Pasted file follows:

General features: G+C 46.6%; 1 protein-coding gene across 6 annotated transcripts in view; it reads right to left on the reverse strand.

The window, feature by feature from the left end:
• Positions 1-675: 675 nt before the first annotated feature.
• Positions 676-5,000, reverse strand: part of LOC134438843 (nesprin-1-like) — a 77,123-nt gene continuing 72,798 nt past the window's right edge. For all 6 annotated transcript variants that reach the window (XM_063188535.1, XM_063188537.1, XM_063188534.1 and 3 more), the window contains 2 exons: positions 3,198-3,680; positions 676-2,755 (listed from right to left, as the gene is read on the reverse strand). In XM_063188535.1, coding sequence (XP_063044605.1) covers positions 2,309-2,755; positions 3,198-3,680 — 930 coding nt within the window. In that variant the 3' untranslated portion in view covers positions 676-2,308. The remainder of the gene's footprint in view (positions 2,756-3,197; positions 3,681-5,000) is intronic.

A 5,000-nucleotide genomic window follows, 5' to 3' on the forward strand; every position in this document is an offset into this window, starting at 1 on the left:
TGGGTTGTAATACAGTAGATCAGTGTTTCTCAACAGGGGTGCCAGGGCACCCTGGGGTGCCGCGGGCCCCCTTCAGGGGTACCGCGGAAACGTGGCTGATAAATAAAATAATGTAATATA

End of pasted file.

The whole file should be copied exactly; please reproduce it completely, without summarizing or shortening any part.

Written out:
General features: G+C 46.6%; 1 protein-coding gene across 6 annotated transcripts in view; it reads right to left on the reverse strand.

The window, feature by feature from the left end:
• Positions 1-675: 675 nt before the first annotated feature.
• Positions 676-5,000, reverse strand: part of LOC134438843 (nesprin-1-like) — a 77,123-nt gene continuing 72,798 nt past the window's right edge. For all 6 annotated transcript variants that reach the window (XM_063188535.1, XM_063188537.1, XM_063188534.1 and 3 more), the window contains 2 exons: positions 3,198-3,680; positions 676-2,755 (listed from right to left, as the gene is read on the reverse strand). In XM_063188535.1, coding sequence (XP_063044605.1) covers positions 2,309-2,755; positions 3,198-3,680 — 930 coding nt within the window. In that variant the 3' untranslated portion in view covers positions 676-2,308. The remainder of the gene's footprint in view (positions 2,756-3,197; positions 3,681-5,000) is intronic.

A 5,000-nucleotide genomic window follows, 5' to 3' on the forward strand; every position in this document is an offset into this window, starting at 1 on the left:
TGGGTTGTAATACAGTAGATCAGTGTTTCTCAACAGGGGTGCCAGGGCACCCTGGGGTGCCGCGGGCCCCCTTCAGGGGTACCGCGGAAACGTGGCTGATAAATAAAATAATGTAATATA